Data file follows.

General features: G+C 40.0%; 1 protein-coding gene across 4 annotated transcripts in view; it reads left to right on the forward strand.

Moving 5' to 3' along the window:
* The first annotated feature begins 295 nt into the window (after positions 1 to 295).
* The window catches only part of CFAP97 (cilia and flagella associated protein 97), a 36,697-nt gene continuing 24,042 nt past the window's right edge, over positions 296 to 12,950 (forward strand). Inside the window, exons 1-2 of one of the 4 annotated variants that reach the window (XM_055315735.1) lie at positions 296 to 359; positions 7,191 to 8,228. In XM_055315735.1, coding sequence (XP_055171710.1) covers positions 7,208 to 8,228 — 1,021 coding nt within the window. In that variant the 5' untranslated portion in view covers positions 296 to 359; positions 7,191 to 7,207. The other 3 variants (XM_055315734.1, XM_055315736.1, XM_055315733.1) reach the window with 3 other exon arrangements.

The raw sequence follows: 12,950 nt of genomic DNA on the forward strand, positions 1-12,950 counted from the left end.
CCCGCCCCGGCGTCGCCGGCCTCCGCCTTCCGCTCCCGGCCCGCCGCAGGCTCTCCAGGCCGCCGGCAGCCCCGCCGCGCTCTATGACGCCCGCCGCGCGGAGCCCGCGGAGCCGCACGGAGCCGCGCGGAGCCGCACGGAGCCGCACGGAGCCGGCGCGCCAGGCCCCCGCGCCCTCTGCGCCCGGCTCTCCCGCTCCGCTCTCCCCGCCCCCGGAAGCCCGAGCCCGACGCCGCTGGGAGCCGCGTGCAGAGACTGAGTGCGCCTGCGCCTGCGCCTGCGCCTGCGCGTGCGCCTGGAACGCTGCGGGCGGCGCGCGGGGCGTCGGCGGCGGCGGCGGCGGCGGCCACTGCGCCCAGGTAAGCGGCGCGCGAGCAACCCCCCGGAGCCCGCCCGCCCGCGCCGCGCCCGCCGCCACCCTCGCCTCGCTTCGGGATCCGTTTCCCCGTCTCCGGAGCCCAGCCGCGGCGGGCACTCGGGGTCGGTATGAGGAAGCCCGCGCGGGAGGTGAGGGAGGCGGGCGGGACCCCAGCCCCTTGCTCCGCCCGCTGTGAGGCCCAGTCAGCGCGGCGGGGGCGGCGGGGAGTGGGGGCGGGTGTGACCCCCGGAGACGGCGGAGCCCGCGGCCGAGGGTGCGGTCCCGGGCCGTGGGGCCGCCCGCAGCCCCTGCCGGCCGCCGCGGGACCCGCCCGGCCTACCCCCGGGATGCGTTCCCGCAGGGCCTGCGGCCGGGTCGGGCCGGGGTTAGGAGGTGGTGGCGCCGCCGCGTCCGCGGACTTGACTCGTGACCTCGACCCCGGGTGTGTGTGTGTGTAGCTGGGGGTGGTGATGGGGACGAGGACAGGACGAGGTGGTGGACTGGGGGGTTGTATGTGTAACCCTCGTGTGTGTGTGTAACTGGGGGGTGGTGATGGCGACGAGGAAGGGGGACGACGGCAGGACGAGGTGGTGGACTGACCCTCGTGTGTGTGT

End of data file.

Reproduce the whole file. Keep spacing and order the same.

General features: G+C 40.0%; 1 protein-coding gene across 4 annotated transcripts in view; it reads left to right on the forward strand.

Moving 5' to 3' along the window:
* The first annotated feature begins 295 nt into the window (after positions 1 to 295).
* The window catches only part of CFAP97 (cilia and flagella associated protein 97), a 36,697-nt gene continuing 24,042 nt past the window's right edge, over positions 296 to 12,950 (forward strand). Inside the window, exons 1-2 of one of the 4 annotated variants that reach the window (XM_055315735.1) lie at positions 296 to 359; positions 7,191 to 8,228. In XM_055315735.1, coding sequence (XP_055171710.1) covers positions 7,208 to 8,228 — 1,021 coding nt within the window. In that variant the 5' untranslated portion in view covers positions 296 to 359; positions 7,191 to 7,207. The other 3 variants (XM_055315734.1, XM_055315736.1, XM_055315733.1) reach the window with 3 other exon arrangements.

The raw sequence follows: 12,950 nt of genomic DNA on the forward strand, positions 1-12,950 counted from the left end.
CCCGCCCCGGCGTCGCCGGCCTCCGCCTTCCGCTCCCGGCCCGCCGCAGGCTCTCCAGGCCGCCGGCAGCCCCGCCGCGCTCTATGACGCCCGCCGCGCGGAGCCCGCGGAGCCGCACGGAGCCGCGCGGAGCCGCACGGAGCCGCACGGAGCCGGCGCGCCAGGCCCCCGCGCCCTCTGCGCCCGGCTCTCCCGCTCCGCTCTCCCCGCCCCCGGAAGCCCGAGCCCGACGCCGCTGGGAGCCGCGTGCAGAGACTGAGTGCGCCTGCGCCTGCGCCTGCGCCTGCGCGTGCGCCTGGAACGCTGCGGGCGGCGCGCGGGGCGTCGGCGGCGGCGGCGGCGGCGGCCACTGCGCCCAGGTAAGCGGCGCGCGAGCAACCCCCCGGAGCCCGCCCGCCCGCGCCGCGCCCGCCGCCACCCTCGCCTCGCTTCGGGATCCGTTTCCCCGTCTCCGGAGCCCAGCCGCGGCGGGCACTCGGGGTCGGTATGAGGAAGCCCGCGCGGGAGGTGAGGGAGGCGGGCGGGACCCCAGCCCCTTGCTCCGCCCGCTGTGAGGCCCAGTCAGCGCGGCGGGGGCGGCGGGGAGTGGGGGCGGGTGTGACCCCCGGAGACGGCGGAGCCCGCGGCCGAGGGTGCGGTCCCGGGCCGTGGGGCCGCCCGCAGCCCCTGCCGGCCGCCGCGGGACCCGCCCGGCCTACCCCCGGGATGCGTTCCCGCAGGGCCTGCGGCCGGGTCGGGCCGGGGTTAGGAGGTGGTGGCGCCGCCGCGTCCGCGGACTTGACTCGTGACCTCGACCCCGGGTGTGTGTGTGTGTAGCTGGGGGTGGTGATGGGGACGAGGACAGGACGAGGTGGTGGACTGGGGGGTTGTATGTGTAACCCTCGTGTGTGTGTGTAACTGGGGGGTGGTGATGGCGACGAGGAAGGGGGACGACGGCAGGACGAGGTGGTGGACTGACCCTCGTGTGTGTGT